POLITICIANS & COMMUNION
Pope Benedict XVI speaks about the excommunication of Catholic legislators who vote to legalize abortion. The Register takes a close look at what he said.
BY ALEJANDRO BERMÚDEZ
Latin America CORRESPONDENT
May 20-26, 2007 Issue | Posted 5/15/07 at 10:00 AM
SÃO PAULO, Brazil — At a press conference in flight to Brazil, Pope Benedict XVI spoke about Catholic politicians who support abortion. Sensationalist headlines obscured his real message.
In fact, the Pope gave measured guidance on the touchy question, which is currently a high-profile issue in both the United States and Mexico. The issue of excommunication and abortion arose during an informal press conference on the plane taking the Holy Father to Brazil May 9.
The question came in two parts, first from the Vatican correspondent of the Mexican television network Televisa, and then from Italian journalist Marco Politi, who requested further precision on the issue.
Both asked Benedict if the Mexican bishops were correct in excommunicating the legislators in Mexico City who last month voted in favor of legalizing abortion in the Mexican capital.
In reality, no such excommunications had occurred.
A few weeks ago, the Archdiocese of Mexico City noted that doctors and nurses who participate in abortions, as well as lawmakers who support the legalization of abortion, may incur a latae sententiae (automatic) excommunication.
On May 5, Cardinal Norberto Rivera of Mexico City made it clear that no bishop had personally excommunicated a politician. Instead, according to the Code of Canon Law, “each Catholic brings on himself or herself the consequences of his or her actions regarding Communion,” the cardinal stated.
Commenting on the Mexican situation, the Pope said that “this [excommunication] was not arbitrary, but rather it is permitted by canon law, which says that putting the innocent to death is not compatible with receiving Communion, which is to receive the body of Christ.”
Assuming from the journalists’ questioning that pro-abortion politicians were already excommunicated, the Holy Father explained that Catholic authorities in Mexico “did not do anything new, surprising or arbitrary. They simply publicly announced what is contained in the law of the Church, which expresses our appreciation of life and that human individuality, human personality, is present from the first moment of life.”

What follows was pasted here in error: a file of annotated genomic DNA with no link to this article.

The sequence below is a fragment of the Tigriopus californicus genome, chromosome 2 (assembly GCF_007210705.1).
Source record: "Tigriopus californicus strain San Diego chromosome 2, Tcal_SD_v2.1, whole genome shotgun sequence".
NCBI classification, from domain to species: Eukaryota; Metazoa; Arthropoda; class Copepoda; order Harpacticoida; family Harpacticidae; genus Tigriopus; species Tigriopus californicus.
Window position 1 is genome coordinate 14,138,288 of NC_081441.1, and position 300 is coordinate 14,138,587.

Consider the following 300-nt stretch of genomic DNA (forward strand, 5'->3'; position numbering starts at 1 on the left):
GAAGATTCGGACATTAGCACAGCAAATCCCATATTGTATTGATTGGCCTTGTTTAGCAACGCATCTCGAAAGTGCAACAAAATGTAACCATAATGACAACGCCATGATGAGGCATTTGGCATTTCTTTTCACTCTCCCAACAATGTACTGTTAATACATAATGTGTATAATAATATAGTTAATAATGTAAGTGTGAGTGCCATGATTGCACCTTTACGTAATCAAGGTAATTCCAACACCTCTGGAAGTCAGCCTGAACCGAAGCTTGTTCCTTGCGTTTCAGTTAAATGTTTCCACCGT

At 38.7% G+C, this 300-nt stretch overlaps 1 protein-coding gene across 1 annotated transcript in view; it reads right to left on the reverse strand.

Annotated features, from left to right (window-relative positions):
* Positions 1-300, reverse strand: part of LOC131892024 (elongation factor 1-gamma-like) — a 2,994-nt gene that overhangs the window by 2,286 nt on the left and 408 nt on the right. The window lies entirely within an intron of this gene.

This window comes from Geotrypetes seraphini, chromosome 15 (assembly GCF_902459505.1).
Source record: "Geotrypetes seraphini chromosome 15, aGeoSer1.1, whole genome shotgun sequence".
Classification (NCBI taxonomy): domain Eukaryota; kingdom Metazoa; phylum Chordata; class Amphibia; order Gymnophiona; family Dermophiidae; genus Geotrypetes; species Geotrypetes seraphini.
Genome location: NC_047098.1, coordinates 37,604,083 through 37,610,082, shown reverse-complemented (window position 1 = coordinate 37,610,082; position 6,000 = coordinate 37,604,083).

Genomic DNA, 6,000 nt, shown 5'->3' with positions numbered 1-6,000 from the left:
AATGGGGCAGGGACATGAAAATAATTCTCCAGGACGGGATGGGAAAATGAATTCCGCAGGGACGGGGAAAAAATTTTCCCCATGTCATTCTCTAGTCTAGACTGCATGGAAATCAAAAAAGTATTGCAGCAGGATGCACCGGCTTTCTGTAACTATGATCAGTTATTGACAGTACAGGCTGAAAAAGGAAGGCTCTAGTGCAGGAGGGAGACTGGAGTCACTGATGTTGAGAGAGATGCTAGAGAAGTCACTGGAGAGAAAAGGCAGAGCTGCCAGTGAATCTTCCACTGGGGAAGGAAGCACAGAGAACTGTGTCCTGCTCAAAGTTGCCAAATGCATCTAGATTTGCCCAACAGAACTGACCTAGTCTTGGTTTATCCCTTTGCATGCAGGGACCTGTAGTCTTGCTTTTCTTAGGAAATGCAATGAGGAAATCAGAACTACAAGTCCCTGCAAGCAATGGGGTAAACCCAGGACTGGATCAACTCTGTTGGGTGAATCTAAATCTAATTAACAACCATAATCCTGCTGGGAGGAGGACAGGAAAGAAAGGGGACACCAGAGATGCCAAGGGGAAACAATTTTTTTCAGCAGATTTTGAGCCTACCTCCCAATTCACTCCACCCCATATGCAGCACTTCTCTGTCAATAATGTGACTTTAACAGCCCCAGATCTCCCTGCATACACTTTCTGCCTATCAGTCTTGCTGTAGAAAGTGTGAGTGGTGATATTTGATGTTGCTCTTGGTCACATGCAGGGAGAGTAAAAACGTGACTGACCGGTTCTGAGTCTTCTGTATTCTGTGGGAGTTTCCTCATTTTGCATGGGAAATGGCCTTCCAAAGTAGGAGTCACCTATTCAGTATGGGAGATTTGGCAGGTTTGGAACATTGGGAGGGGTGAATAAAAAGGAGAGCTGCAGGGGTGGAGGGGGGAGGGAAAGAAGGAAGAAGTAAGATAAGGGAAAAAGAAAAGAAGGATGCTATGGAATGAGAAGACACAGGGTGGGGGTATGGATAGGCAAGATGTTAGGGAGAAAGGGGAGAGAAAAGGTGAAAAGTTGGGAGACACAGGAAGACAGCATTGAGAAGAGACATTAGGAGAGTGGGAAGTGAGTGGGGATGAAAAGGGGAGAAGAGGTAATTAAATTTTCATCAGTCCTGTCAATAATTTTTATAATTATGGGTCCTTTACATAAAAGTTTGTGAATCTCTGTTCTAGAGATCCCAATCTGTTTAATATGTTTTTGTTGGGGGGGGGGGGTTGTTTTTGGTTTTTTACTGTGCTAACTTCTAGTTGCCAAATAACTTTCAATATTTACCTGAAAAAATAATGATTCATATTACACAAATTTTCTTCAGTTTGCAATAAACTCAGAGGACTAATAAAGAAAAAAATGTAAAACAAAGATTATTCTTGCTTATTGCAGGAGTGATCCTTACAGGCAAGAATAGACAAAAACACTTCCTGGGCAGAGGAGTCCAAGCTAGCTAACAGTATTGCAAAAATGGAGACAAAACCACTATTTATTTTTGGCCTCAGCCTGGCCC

During the same, 25-minute informal conversation with journalists aboard the plane, Benedict indicated that those with a pro-abortion position have “doubts about the value and beauty of life, and even doubt about the future.
“Selfishness and fear are at the root of [pro-abortion] legislation. We, in the Church, have a great struggle to defend life,” he added.
Said the Pope, “The Church says that life is beautiful, it is not something to doubt but is a gift, even when one lives in difficult circumstances. It is always a gift.”
Some news reports claimed that the director of the Vatican Press Office, Jesuit Father Federico Lombardi, later “downplayed” Benedict’s words.
What Father Lombardi actually did was to explain what many journalists, both in Mexico and on board the Pope’s plane, did not understand: the distinction between the penalty of excommunication, as it is specified in canon law, and the disciplinary act of denying Communion to those who support abortion.
In the first case, a penalty of excommunication is formally imposed by a bishop; in the second case, the separation from Communion arises automatically as a consequence of committing a grave act in complete contradiction with Catholic doctrine.
In a statement released with the notification that it was “approved by the Pope himself,” Father Lombardi said, “The Pope did not intend to declare the excommunication of the Mexican politicians. Rather, the Holy Father was saying that these politicians had broken from communion with the Church, and should not receive the Eucharist.”
Upon arriving in São Paulo, Mexican journalists pressed Father Lombardi again about whether Mexican politicians who voted in favor of abortion were formally excommunicated.
“No, they have excluded themselves from Communion,” Father Lombardi said.
Televisa, Mexico’s largest broadcaster, immediately reported that “Mexican politicians are not excommunicated,” without explaining the full canonical situation, thus contributing to the continuing confusion.
Although the question posed to the Pope during his flight to Brazil involved the Mexican situation, it has significant implications in the current American political landscape since several pro-abortion Catholics are running for the White House in 2008.
The list includes Democratic candidates Sen. Joe Biden of Delaware, New Mexico Gov. Bill Richardson, Connecticut Sen. Chris Dodd and Ohio Rep. Dennis Kucinich and Republican candidate Rudy Giuliani.
Two other Catholics seeking the Republican nomination, Kansas Sen. Sam Brownback and former Wisconsin Gov. Tommy Thompson, are pro-life.
Alejandro Bermúdez filed this report from São Paulo, Brazil.
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